Research misconduct and consequential harms have been inflicted upon American Indian/Alaska Native communities for decades. To protect their people and culture and to retain oversight over research, many Native communities have established tribal health research and institutional review boards. The Treatment Options for Type 2 Diabetes in Adolescents and Youth (TODAY) Study showcases a successful, trusting research collaboration with tribal nations and academic investigators in Oklahoma. In 2006, the TODAY Study investigators proposed a modification of the study protocol to collect biological specimens from participants for genomic analyses and indefinite storage. Partnering American Indian tribal nations elected not to participate in the genomics collection and repository proposal. Reasons included 1) protection of cultural values, 2) concerns regarding community anonymity, 3) a potential threat to tribal services eligibility, 4) broad informed consent language, and 5) vague definitions of data access and usage. The nations believed the proposed genomics analyses presented a risk of harm to their people and nations without clear benefit. Since the 2006 proposal and the advancement of genomics research, many tribal communities in Oklahoma, appreciating the potential benefits of genomic research, are developing policies regarding oversight of/access to data and biological specimens to mitigate risks and provide members and communities with opportunities to participate in safe and meaningful genomic research.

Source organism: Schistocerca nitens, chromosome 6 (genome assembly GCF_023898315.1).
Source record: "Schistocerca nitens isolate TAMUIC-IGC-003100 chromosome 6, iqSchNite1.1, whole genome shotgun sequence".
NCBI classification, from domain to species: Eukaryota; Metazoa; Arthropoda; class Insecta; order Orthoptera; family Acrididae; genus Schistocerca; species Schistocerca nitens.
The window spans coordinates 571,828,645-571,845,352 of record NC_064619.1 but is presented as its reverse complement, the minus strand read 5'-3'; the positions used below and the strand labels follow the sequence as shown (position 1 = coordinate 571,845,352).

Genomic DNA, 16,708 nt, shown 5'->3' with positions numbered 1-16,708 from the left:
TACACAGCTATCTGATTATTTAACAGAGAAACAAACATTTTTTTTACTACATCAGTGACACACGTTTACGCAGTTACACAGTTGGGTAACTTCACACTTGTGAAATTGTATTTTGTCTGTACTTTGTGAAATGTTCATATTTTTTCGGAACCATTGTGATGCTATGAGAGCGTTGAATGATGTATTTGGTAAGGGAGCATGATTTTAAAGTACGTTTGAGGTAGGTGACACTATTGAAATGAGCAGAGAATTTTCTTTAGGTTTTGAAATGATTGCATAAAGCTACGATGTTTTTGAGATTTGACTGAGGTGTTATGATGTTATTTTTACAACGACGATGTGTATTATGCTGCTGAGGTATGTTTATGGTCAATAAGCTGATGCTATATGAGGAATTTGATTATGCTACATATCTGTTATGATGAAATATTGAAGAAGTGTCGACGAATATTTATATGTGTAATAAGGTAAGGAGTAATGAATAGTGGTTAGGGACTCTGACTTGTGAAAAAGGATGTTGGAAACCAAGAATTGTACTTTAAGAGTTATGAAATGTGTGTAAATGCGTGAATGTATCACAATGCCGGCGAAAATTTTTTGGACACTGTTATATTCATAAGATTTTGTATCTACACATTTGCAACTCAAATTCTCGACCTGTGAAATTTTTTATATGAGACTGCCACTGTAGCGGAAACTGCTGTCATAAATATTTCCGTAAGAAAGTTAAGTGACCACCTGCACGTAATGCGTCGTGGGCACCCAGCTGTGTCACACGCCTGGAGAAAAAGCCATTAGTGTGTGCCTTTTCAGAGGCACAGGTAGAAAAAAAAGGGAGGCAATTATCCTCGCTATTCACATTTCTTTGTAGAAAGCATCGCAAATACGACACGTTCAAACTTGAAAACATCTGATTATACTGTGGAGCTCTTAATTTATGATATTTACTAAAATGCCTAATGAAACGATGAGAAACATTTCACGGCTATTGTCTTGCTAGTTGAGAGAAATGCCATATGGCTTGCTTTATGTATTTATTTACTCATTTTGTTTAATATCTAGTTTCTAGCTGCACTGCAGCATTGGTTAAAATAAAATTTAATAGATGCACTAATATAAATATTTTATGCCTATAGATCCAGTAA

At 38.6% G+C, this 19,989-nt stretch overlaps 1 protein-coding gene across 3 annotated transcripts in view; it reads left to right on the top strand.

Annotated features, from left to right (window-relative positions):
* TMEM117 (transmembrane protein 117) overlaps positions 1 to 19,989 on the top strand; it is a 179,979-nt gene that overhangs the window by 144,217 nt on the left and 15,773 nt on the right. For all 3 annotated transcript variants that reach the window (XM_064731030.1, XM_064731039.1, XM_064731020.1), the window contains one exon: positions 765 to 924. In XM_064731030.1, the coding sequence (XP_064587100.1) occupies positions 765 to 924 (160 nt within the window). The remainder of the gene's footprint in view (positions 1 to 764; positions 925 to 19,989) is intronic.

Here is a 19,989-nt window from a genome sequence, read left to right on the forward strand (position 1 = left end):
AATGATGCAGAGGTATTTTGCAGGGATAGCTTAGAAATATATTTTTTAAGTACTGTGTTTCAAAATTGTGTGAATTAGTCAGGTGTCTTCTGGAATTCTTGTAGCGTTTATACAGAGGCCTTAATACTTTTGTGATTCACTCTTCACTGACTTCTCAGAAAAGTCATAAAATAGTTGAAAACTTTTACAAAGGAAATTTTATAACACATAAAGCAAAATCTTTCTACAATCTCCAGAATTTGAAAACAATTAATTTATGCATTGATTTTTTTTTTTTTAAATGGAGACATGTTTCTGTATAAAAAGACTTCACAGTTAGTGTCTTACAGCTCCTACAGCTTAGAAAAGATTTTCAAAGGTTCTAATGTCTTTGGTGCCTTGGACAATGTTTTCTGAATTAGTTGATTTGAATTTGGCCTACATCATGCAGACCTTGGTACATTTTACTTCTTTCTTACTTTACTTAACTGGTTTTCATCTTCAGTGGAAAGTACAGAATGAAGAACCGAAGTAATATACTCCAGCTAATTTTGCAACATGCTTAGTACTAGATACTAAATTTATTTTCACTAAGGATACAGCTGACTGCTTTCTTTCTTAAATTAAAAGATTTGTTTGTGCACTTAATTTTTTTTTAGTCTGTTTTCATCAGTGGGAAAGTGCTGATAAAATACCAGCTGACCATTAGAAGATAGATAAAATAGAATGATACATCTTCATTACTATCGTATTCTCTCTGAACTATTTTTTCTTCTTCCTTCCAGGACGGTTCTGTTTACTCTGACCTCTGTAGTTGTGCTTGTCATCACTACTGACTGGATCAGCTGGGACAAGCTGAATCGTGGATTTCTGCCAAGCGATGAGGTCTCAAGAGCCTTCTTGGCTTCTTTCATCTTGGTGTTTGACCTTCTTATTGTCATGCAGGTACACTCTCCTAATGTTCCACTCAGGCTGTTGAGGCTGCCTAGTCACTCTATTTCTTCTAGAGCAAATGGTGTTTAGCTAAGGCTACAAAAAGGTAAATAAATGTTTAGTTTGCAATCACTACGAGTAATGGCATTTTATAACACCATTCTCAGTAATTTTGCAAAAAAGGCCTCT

Keywords: American Indian research; American Indians; collaborative research; genomic research.
Published by Oxford University Press on behalf of the Johns Hopkins Bloomberg School of Public Health 2019.